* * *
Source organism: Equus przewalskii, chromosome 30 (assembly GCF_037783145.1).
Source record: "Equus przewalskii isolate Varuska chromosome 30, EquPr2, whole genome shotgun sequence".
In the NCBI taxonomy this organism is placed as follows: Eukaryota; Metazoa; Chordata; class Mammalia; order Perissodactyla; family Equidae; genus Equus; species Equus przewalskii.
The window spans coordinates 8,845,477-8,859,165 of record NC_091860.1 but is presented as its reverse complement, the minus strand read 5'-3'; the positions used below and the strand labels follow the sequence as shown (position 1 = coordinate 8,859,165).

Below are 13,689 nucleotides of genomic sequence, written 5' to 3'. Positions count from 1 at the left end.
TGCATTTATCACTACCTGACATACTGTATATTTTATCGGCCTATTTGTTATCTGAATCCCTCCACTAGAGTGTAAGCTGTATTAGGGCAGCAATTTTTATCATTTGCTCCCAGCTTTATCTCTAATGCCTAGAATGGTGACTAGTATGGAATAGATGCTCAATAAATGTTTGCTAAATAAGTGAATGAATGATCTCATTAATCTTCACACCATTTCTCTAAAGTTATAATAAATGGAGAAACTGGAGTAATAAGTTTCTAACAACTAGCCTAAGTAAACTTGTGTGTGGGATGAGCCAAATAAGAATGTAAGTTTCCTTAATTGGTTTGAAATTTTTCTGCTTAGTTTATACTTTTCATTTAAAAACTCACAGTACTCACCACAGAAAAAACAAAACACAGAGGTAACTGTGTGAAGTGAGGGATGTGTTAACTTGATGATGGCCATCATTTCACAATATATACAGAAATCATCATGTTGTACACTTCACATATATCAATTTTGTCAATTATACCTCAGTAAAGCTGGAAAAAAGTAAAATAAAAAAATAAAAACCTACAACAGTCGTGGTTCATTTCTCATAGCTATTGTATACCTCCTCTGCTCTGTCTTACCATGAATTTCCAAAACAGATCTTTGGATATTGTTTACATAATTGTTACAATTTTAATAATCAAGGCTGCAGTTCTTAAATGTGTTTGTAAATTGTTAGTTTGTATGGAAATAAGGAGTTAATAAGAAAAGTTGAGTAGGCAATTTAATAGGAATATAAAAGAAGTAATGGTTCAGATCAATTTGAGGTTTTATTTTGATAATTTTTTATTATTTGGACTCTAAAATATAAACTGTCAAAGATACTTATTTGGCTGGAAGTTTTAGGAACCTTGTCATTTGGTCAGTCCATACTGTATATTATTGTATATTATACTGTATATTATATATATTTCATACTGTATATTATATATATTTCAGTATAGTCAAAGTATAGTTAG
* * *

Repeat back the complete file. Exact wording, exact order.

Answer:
Source organism: Equus przewalskii, chromosome 30 (assembly GCF_037783145.1).
Source record: "Equus przewalskii isolate Varuska chromosome 30, EquPr2, whole genome shotgun sequence".
In the NCBI taxonomy this organism is placed as follows: Eukaryota; Metazoa; Chordata; class Mammalia; order Perissodactyla; family Equidae; genus Equus; species Equus przewalskii.
The window spans coordinates 8,845,477-8,859,165 of record NC_091860.1 but is presented as its reverse complement, the minus strand read 5'-3'; the positions used below and the strand labels follow the sequence as shown (position 1 = coordinate 8,859,165).

Below are 13,689 nucleotides of genomic sequence, written 5' to 3'. Positions count from 1 at the left end.
TGCATTTATCACTACCTGACATACTGTATATTTTATCGGCCTATTTGTTATCTGAATCCCTCCACTAGAGTGTAAGCTGTATTAGGGCAGCAATTTTTATCATTTGCTCCCAGCTTTATCTCTAATGCCTAGAATGGTGACTAGTATGGAATAGATGCTCAATAAATGTTTGCTAAATAAGTGAATGAATGATCTCATTAATCTTCACACCATTTCTCTAAAGTTATAATAAATGGAGAAACTGGAGTAATAAGTTTCTAACAACTAGCCTAAGTAAACTTGTGTGTGGGATGAGCCAAATAAGAATGTAAGTTTCCTTAATTGGTTTGAAATTTTTCTGCTTAGTTTATACTTTTCATTTAAAAACTCACAGTACTCACCACAGAAAAAACAAAACACAGAGGTAACTGTGTGAAGTGAGGGATGTGTTAACTTGATGATGGCCATCATTTCACAATATATACAGAAATCATCATGTTGTACACTTCACATATATCAATTTTGTCAATTATACCTCAGTAAAGCTGGAAAAAAGTAAAATAAAAAAATAAAAACCTACAACAGTCGTGGTTCATTTCTCATAGCTATTGTATACCTCCTCTGCTCTGTCTTACCATGAATTTCCAAAACAGATCTTTGGATATTGTTTACATAATTGTTACAATTTTAATAATCAAGGCTGCAGTTCTTAAATGTGTTTGTAAATTGTTAGTTTGTATGGAAATAAGGAGTTAATAAGAAAAGTTGAGTAGGCAATTTAATAGGAATATAAAAGAAGTAATGGTTCAGATCAATTTGAGGTTTTATTTTGATAATTTTTTATTATTTGGACTCTAAAATATAAACTGTCAAAGATACTTATTTGGCTGGAAGTTTTAGGAACCTTGTCATTTGGTCAGTCCATACTGTATATTATTGTATATTATACTGTATATTATATATATTTCATACTGTATATTATATATATTTCAGTATAGTCAAAGTATAGTTAG